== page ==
Tabun Kitchen Restaurant Review
by Nick Harman - Tuesday September 12, 2017 1:09 pm
77 Berwick Street, W1F 8TH www.tabunkitchen.com
With the cooking of the Middle East such a thing right now, the reopening of Palestinian Tabun Kitchen comes at a perfect time.
There is something about the happy reliance on fresh herbs, vegetables, spices, fragrances and breads that seems to always produce dishes that instantly wow me. Across the region one finds similarities of cuisine, while at the same time little touches and adjustments that make each distinctive in its own way.
I’d never been to Tabun, a Palestinian restaurant, then it closed for refurbishment and enlargement. Now with the reopening it seemed as good a time as any to try it for lunch, especially as it’s just a short walk from our office.
We weren’t the only ones with the same idea, there was some light jostling at the door as people pushed eagerly into the small interior. Inside it’s light and bright, a mixture of Arab and European styles with functional tables and chairs (cushions add ambience and protect the coccyx) while the tabun, or taboon, oven sits s in pride of place by the bar.
In a traditional Palestinian house this over would be cone shaped, made of clay and fired by all kinds of fuel - dried animal dung, bird droppings, tree branches, tree trimmings or charcoal. Here in the heart of Soho it’s simply made of steel and fired only by gas, perhaps understandably as the only animal dung is all too often human in those streets.
From out its depths come the breads it’s named for, but of course it cooks other things too. I kick off with grilled halloumi because I just love grilled halloumi. This has split in half in the classic cloven hoof way and is drizzled with fine and peppery olive oil, but what makes it extra tasty is the black sesame seed and the semi-smashed, avocado underneath that’s bright with lemon juice. The combination of textures is perfect.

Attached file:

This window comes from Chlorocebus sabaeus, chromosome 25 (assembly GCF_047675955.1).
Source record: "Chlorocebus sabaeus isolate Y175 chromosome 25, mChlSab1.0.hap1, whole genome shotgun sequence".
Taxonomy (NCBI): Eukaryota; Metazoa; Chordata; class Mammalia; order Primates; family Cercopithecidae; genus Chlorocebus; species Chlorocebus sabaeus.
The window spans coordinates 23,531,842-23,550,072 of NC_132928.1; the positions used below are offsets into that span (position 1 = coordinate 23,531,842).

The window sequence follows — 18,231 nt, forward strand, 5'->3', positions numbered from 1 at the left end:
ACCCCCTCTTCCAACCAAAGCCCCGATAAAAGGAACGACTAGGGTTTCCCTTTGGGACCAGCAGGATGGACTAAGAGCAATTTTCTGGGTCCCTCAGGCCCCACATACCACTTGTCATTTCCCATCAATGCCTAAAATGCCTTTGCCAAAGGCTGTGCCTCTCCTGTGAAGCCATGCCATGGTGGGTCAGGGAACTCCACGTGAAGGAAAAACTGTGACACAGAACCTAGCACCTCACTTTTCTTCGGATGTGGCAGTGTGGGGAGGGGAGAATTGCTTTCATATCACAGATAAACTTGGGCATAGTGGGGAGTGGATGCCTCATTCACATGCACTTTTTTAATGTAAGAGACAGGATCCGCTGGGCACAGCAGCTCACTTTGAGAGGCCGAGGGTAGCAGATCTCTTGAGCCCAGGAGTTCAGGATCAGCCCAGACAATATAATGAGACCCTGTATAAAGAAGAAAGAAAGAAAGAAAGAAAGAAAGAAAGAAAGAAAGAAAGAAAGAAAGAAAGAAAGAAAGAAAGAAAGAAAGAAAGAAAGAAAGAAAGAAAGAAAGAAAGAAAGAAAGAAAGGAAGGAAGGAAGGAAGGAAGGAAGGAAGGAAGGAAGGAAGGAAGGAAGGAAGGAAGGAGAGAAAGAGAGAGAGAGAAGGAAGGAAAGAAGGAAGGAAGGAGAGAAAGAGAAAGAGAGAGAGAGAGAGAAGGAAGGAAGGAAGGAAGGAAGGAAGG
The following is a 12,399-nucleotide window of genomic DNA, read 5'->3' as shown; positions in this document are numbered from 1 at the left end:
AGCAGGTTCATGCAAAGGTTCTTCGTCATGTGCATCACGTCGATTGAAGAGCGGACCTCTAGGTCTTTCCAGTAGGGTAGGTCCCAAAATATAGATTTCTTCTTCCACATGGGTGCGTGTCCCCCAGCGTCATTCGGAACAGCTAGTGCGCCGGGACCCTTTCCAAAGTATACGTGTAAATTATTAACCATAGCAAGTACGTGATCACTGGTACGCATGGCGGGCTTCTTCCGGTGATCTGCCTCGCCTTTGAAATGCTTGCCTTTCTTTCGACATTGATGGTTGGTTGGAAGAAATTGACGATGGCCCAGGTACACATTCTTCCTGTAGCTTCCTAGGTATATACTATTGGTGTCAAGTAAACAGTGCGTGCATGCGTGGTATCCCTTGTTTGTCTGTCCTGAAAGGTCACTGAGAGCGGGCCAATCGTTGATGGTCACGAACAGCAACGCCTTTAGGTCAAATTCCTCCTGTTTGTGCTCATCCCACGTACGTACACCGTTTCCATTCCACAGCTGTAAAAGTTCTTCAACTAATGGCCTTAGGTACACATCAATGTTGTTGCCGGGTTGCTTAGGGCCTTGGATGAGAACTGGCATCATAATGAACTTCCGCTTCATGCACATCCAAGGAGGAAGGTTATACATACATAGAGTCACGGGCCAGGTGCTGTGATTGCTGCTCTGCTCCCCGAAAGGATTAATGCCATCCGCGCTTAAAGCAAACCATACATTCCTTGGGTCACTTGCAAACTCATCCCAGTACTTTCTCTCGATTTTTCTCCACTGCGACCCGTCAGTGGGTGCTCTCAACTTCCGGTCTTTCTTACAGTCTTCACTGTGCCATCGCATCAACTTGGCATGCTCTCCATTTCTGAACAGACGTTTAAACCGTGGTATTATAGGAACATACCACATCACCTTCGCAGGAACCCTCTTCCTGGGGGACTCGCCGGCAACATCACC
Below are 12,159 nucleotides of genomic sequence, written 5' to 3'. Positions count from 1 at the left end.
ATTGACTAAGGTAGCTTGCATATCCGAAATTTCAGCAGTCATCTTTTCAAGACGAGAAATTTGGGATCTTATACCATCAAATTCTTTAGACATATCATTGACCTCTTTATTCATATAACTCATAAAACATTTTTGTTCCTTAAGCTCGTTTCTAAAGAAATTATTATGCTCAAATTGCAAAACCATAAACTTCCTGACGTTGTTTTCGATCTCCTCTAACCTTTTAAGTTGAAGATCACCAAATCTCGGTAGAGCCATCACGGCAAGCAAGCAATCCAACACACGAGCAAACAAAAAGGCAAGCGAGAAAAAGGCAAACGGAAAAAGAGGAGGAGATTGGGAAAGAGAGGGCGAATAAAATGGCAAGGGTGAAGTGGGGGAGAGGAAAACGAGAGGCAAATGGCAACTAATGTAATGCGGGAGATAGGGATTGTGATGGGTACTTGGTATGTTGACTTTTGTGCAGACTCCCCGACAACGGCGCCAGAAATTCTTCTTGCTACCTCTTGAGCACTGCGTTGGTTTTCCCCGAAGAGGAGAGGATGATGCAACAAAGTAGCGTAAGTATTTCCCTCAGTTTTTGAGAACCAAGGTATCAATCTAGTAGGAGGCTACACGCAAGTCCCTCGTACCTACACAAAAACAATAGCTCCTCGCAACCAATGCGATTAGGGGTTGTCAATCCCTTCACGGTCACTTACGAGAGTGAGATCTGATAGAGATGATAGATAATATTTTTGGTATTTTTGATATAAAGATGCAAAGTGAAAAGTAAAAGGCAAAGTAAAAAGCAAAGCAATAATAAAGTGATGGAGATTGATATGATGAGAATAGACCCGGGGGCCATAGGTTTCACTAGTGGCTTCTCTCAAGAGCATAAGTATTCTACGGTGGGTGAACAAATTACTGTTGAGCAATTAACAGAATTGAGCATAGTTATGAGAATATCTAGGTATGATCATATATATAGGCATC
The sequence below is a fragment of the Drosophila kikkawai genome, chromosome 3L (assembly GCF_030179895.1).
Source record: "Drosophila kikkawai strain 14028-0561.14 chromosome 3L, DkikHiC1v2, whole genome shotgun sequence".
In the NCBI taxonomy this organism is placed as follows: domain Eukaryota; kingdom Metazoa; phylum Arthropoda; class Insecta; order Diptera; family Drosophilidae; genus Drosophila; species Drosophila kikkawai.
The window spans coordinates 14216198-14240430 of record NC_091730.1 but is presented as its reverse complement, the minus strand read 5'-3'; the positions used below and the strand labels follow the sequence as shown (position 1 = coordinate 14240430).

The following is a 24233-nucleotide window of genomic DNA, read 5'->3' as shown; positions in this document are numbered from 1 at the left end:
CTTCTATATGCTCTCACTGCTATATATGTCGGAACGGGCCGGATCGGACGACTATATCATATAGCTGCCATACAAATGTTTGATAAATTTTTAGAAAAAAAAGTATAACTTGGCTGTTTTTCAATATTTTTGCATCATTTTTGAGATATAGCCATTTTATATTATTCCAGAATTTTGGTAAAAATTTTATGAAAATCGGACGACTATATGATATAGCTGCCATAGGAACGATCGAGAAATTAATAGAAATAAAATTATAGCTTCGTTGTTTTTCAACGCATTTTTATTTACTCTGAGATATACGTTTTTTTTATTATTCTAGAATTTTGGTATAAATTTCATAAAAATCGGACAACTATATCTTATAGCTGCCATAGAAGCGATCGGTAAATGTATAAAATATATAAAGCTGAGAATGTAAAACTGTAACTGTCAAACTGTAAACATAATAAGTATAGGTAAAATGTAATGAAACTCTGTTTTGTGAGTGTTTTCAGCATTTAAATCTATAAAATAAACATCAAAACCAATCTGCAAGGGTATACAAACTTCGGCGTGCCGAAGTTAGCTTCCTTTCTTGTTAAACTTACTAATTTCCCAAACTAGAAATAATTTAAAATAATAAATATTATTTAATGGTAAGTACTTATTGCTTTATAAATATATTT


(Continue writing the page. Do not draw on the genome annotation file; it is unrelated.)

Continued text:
They are big livers; I didn’t know chickens had livers the size of Oliver Reed’s, but they are perfectly cooked, no trace of rubberiness or bitterness, and the sweet and tart mix of lemon and the molasses, plus the fragrance of the coriander work as they should. We share a few on flatbreads.
Tabun has a small menu but one close to the heart of its owner and founder who aims to keep it family home style. A big feature is a range of what I fear will be called Palestinian Pizzas, which is to say flatbreads (Manaeesh) with various toppings.
I have the lamb with pine nuts, pomegranate and chilli. The lamb mince is fine, quite tasty but not outstanding. It is however nicely dry and not greasy and the addition of the pomegranate and the drizzle of chili sauce enlivens it considerably. I still felt it needed more salt, though The bread was light and puffy although needed to be a bit more charred, but perhaps that is not how it’s done when done properly.
It was hard to decide how to eat it; although it was usefully pre-sliced it didn’t quite lend itself to using the hands as the lamb mince had a tendency to roll off when it went up to mouth-approach angle. Knife and fork didn’t feel right, in the end I went for a combination of techniques and then picked up all the fallen mince with my fingers.
For S it was the Lamb Makloubeh slow-cooked lamb, rice, aubergine and pine nuts (pine nuts feature a lot in Middle East cuisine). This came prettily, if perhaps not traditionally, plated with lamb heaped on a small edifice of rice. The aubergine came on the side and in the tower and with a big slice of beef tomato, which I always find rather tasteless, and some tzatziki.
S had the same issue as I did, namely that while perfectly okay, the lamb did not have all the spicing and flavours he expected. “I kind of think that I could make this at home myself,’ he said, ‘which I don’t suppose is quite what ‘homestyle’ cooking is supposed to mean?’
Of course we only had a taste (sic) of what’s on the menu and I’d like to try some more dishes before passing total judgement. We did in fact ask for a plate of pickles, as well as some tabbouleh, but these never appeared. The waiter did seem to be struggling with his iPad order system, so perhaps they went into cyberspace. It only goes to show that a pencil and a pad are still often the better technology.
Tabun also has what they say is London’s first modern Palestinian tasting menu, and that sounds interesting if one puts aside the now obligatory scepticism of ‘tasting menus’’
Only I had dessert, which was delicious. Muhulabieh - rose scented milk pudding, crushed pistachios and orange blossom honey. So delicate and sweet without being sickly I could have cheerfully eaten a great big bowl of it.
Incidentally, do try the Taybeh Dark beer, which was a malty Palestinian take on a stout and they have some fun sounding cocktails too.
Clean and fresh and well-priced, Tabun has a lot going for it in the casual-ish dining league. From what we ate I’d say if they want the really rave reviews on Instagram they could safely up the seasoning and spicing though.